Nora On Holiday #8thDayChallenge


This orange jar is seared in my memory.

Nora on Holiday

Her kitchen produced a thousand
tubs of mustard potato salad
and gallons of country gravy with
coffee splashed in for color.
She knew Elvis was the
best-looking man to ever
have lived and kept
an army of whatnots in arm’s reach.
The Sanka jar sat in the center
of the table for any
who happened to visit,
holding their mugs for tales
of Avon ladies, icy commutes
on inherited mountain roads,
Teamster meetings and the procedures
that cut things out of the family.
Curlers were rolled in
for Monday morning
but the house coat
set her free until

© Melissa Currence 2015

I’m still inspired by the “I am from…” poem prompt from George Ella Lyons. So I went in search of family poetry prompts and found a helpful post from Melissa Donovan on I saw the column for Grandparents and got inspired to write about my Grandma Nora, who passed away in 2011.

The #8thDayChallenge

I hope you will join me in the 8th Day Challenge!

Let’s Stay in Touch!


Thanks, Dad

When I was graduating from Ohio State with my master’s, my dad, Mike, was retiring.

He had built a respectable business for over 20 years as an insurance salesman. It was a hard roundup; many others rode beside him and couldn’t keep up. The key, he said, was don’t try to just snap up the big game and feast, but go for the small wins and keep the chuck wagon well-stocked.

So he asked me one day if I wanted to take over his business. He’d get me started, handing me his clients and teaching me his cowboy ways. But I brushed it off immediately. I wanted to mold myself myself.

I see now it was a privileged thing for him to offer me this gift. It was something tangible for me to start my life with. I never thanked him properly for his offer. I was a daughter engulfed in riches, being presented with nothing but opportunities.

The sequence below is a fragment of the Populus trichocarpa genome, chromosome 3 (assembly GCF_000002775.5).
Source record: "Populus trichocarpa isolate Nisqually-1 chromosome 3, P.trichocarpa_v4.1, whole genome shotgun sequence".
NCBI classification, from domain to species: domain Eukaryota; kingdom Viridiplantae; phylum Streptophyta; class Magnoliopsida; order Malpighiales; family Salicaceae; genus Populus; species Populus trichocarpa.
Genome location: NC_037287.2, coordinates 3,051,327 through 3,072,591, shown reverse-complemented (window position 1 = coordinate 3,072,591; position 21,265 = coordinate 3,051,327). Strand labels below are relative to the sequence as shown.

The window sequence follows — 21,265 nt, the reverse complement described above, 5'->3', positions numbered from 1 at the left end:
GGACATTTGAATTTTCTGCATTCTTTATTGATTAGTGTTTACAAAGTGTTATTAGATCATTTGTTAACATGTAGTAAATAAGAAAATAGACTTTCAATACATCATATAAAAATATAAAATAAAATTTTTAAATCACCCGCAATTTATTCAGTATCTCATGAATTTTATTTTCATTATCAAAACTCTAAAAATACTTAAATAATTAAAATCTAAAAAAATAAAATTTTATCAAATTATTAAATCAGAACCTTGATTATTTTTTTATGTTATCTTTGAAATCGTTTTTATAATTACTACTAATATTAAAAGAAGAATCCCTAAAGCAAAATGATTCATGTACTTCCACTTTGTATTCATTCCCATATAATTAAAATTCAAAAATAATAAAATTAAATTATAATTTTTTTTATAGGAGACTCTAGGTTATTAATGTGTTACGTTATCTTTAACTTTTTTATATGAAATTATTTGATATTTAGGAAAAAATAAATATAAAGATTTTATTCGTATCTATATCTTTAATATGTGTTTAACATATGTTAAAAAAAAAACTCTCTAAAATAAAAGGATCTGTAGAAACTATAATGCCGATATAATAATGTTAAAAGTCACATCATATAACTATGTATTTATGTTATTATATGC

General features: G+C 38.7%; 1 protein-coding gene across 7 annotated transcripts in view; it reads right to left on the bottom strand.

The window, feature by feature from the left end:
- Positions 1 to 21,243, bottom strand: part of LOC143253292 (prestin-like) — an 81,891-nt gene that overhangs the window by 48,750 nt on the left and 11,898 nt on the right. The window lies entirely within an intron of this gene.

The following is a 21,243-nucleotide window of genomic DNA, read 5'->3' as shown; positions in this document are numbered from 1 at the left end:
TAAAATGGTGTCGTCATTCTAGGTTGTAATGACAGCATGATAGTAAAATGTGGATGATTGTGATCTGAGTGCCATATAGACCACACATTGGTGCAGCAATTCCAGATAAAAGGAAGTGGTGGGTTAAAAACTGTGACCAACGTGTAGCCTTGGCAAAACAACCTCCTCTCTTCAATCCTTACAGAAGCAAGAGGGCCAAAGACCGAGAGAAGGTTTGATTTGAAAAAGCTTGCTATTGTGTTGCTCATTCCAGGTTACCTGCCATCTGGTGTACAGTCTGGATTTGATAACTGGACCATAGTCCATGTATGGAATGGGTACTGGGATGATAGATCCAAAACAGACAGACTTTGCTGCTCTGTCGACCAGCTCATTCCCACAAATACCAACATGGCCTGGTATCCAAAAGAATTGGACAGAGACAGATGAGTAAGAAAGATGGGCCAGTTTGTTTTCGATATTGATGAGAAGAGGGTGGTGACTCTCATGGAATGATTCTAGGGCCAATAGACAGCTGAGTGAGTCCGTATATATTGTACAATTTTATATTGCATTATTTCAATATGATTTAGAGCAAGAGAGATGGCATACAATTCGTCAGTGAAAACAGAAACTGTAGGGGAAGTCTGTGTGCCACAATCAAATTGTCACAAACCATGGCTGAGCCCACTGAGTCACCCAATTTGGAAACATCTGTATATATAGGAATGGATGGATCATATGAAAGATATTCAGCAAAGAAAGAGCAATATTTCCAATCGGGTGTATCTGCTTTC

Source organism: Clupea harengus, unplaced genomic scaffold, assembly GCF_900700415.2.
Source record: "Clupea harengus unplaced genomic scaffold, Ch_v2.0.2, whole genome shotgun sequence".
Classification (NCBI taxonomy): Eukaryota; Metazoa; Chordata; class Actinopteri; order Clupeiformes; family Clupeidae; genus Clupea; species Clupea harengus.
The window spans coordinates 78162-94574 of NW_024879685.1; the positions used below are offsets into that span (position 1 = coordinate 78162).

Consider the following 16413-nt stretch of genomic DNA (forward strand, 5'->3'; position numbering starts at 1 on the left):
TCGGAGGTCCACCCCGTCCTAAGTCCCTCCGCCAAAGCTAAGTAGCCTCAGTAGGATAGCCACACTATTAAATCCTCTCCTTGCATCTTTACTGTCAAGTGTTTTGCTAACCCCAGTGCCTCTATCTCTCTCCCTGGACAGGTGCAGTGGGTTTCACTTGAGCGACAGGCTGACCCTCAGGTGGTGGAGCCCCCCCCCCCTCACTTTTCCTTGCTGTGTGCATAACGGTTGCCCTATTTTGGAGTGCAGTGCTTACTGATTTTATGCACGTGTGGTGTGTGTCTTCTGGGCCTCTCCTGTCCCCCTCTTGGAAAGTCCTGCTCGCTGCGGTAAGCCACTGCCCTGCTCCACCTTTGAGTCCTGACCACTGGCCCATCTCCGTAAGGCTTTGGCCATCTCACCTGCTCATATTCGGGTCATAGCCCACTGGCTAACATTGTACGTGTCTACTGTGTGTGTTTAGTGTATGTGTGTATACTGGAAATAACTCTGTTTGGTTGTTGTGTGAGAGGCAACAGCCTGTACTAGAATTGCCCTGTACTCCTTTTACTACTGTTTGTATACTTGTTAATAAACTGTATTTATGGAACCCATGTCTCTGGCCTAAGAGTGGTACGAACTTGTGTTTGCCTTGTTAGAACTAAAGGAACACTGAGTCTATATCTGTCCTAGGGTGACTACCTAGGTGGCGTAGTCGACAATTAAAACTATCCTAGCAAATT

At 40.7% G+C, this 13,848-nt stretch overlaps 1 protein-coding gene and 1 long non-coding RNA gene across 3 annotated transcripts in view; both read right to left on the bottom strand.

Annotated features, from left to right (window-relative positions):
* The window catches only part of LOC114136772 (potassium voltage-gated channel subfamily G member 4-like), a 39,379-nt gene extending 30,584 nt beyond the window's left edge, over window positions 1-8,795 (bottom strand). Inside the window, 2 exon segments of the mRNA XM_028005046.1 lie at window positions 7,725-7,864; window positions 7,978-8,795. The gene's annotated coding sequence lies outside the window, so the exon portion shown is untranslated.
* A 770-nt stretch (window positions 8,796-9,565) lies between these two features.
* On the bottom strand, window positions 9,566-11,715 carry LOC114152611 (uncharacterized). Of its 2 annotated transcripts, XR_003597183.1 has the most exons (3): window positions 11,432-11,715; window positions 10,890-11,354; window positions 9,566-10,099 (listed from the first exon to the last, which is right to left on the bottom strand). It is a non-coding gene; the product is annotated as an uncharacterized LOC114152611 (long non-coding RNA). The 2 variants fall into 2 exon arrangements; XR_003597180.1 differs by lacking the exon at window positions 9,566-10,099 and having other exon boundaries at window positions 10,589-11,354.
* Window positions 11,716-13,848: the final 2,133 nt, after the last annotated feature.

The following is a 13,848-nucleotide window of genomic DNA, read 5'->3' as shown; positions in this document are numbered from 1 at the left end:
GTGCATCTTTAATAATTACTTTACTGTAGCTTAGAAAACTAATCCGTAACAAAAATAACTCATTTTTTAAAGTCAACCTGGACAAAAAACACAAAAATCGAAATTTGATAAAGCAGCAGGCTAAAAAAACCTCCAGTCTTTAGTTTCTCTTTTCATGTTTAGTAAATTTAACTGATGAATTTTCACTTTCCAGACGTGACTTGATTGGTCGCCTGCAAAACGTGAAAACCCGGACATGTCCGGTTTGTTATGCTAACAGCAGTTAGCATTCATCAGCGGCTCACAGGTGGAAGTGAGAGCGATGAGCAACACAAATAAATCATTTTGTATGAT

So I thank you now, Dad, even though you are gone. I wanted to tell you I was selected in this year’s local Forty Under 40 Class. I know you would have been proud I’m thriving on this cattle drive.

Melissa Currence Forty Under 40

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National Voter Registration Day!

National Voter Registration DayToday is National Voter Registration Day!

Your vote is your voice! Make sure you’re registered to vote and you’ll be able to vote Tuesday, Nov. 3.

In 2008, 6 million Americans didn’t vote because they missed a registration deadline or didn’t know how to register. In 2015, we want to make sure no one is left out. On September 22, 2015, volunteers, celebrities, and organizations from all over the country will “hit the streets” for National Voter Registration Day.

This single day of coordinated field, technology and media efforts will create pervasive awareness of voter registration opportunities–allowing us to reach tens of thousands of voters who we could not reach otherwise.

If you are already registered to vote but have moved within Ohio and/or changed your name, you must update your voter registration. Click here to learn how to update your voter registration.

In Hamilton County, Ohio, you can:

Find out more about National Voter Registration Day!


What I am reading: Zion: Poems by TJ Jarrett

Zion by TJ JarrettI’ve been reading Zion: Poems by TJ Jarrett this week after picking it up at Parnassus Books in Nashville while there with my friend Julia.

I selected this one from the pile as soon as I noticed Theodore Bilbo (1877-1947) was mentioned in several poems. I was intrigued. Bilbo was the notoriously-racist Mississippi governor and U.S. Senator (Truly, there is nothing to admire about the man).

In these other-worldly poems, he is often a character with regret in his heart who is reflecting back on his life. He is re-imagined by the author, and it is a powerful device. In the poem, “Theodore Bilbo Mistakes Me for the Angel of Death,” she writes “You must have known the words were poisoned…Even when what was once your face/bloomed ruin, you kept on saying them.”

I like to think a Theodore Bilbo of today would be open to to change his ways of thinking, and I admire these poems for letting us to consider that.